• Forgetfulness
  • Inability to concentrate for long periods of time
  • Inability to focus on complex tasks

The box on the right shows the most commonly experienced characteristics of difficulty concentrating. A menopausal woman may notice one or several of these signs to varying degrees of intensity.

If a woman is experiencing these characteristics of difficulty concentrating, it is helpful to understand why they are occurring. Click on the following link for more information about difficulty concentrating, or continue reading to learn more about its specific causes.

Difficulty Concentrating Guide

Struggling to concentrate is one of the lesser known symptoms of menopause, even though it's one that impacts a woman's life on a day-to-day basis. Read on to understand why many women experience difficulty concentrating during perimenopause, and discover what can be done to maximize concentration.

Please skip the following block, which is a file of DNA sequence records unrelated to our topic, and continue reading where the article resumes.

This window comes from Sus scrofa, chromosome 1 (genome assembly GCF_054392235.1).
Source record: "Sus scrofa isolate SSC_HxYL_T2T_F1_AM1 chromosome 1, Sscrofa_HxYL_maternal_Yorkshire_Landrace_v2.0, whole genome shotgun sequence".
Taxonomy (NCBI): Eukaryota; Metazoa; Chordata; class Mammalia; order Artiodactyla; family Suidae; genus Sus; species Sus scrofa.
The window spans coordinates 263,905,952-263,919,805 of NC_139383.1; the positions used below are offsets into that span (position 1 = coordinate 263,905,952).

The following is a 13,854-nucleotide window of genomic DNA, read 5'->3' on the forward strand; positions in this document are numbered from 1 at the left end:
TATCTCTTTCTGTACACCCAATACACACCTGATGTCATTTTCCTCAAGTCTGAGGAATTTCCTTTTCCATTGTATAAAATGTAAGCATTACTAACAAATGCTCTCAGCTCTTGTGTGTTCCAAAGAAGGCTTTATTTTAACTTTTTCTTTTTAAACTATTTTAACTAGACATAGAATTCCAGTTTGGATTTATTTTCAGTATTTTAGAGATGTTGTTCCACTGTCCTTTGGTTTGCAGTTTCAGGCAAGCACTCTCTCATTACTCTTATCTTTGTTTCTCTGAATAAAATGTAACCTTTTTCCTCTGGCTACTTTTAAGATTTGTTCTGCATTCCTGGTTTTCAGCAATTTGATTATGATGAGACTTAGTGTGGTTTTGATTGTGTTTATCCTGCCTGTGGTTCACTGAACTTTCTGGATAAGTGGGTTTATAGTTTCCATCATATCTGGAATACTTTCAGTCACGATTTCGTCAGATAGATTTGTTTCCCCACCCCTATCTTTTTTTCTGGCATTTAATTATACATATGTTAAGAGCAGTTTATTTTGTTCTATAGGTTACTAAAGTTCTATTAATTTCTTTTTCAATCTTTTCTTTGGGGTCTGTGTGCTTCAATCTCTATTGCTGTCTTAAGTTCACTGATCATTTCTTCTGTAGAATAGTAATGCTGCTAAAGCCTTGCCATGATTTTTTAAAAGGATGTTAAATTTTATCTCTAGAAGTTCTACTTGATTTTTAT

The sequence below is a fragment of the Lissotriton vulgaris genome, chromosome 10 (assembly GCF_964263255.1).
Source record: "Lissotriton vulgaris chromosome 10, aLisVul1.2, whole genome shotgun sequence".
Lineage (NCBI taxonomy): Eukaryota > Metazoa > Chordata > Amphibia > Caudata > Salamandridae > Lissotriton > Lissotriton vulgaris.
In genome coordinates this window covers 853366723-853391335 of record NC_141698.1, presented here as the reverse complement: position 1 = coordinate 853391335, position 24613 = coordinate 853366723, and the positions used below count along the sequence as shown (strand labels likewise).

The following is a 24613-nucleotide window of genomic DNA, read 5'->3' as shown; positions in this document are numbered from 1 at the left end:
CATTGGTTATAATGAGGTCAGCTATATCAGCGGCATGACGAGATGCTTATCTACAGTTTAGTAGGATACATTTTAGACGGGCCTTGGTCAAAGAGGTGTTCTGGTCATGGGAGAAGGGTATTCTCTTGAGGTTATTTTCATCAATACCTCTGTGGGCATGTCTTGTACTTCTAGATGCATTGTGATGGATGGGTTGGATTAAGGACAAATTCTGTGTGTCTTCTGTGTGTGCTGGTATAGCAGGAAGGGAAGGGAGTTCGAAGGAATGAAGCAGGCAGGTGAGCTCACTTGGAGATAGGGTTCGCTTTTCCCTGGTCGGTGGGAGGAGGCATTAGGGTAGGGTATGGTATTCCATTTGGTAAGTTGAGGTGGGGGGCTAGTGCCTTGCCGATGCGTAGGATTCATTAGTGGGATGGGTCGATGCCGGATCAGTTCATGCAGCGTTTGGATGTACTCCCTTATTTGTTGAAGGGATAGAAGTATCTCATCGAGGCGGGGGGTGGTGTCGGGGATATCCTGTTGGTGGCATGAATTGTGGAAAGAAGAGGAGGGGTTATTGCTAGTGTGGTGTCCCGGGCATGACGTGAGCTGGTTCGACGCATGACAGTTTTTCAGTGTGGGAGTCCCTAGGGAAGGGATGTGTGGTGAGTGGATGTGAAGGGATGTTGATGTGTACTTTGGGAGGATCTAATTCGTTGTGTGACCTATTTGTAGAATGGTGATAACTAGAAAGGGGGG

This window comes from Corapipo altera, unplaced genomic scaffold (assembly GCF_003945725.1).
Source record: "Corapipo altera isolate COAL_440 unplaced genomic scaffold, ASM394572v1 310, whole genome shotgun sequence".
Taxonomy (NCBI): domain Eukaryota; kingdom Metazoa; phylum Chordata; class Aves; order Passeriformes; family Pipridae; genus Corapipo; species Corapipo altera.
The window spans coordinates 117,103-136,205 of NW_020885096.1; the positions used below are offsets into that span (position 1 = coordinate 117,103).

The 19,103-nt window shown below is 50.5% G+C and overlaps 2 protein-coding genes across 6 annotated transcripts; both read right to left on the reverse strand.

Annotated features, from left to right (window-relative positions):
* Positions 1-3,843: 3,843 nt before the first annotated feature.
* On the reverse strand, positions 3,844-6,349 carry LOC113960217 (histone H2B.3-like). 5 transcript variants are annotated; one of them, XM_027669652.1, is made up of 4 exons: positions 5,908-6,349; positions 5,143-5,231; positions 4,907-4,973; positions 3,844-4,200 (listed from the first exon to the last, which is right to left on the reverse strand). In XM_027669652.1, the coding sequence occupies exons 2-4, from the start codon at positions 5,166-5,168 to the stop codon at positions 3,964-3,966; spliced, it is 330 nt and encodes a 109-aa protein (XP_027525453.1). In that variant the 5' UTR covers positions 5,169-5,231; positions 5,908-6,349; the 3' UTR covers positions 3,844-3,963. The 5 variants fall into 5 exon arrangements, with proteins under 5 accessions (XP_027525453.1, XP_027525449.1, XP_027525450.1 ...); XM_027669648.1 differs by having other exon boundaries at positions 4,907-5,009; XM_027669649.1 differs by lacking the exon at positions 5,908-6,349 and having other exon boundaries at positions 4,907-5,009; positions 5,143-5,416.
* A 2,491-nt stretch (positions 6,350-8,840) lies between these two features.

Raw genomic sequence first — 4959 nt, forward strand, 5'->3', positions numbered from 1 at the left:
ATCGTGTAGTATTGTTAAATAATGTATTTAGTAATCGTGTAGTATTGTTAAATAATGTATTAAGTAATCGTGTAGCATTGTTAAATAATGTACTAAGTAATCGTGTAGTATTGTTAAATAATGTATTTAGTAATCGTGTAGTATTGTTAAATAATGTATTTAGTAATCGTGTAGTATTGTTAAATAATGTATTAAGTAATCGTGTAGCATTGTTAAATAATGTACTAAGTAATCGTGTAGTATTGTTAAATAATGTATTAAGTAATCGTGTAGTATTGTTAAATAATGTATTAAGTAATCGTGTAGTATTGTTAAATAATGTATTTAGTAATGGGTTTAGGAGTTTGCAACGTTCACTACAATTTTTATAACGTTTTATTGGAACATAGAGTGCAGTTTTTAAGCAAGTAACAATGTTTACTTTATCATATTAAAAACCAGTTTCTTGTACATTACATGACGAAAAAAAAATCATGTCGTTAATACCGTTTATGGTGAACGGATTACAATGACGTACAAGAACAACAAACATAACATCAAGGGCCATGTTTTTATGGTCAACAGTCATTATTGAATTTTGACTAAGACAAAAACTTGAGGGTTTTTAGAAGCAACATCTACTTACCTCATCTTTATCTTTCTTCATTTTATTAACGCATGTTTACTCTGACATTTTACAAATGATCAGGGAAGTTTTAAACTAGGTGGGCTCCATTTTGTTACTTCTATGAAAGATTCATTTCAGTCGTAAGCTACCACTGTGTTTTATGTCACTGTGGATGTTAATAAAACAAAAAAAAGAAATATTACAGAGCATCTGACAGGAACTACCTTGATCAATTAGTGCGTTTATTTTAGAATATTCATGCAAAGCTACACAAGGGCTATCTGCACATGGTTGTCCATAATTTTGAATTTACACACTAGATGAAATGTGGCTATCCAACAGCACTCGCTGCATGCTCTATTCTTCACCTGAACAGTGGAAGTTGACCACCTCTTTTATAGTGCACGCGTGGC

Difficulty Concentrating Can Lead to Anxiety Episodes

Difficulty concentrating, though a common occurrence during menopause, can be irritating at the best of times. But when it progresses into anxiety episodes, it can have a negative impact on your daily life. Find out more about how to manage these symptoms through simple, subtle lifestyle changes.

Causes of Difficulty Concentrating

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While a number of factors can trigger difficulty concentrating, hormone fluctuations are typically why this occurs during menopause. Estrogen in particular plays a key role in the numerous brain functions.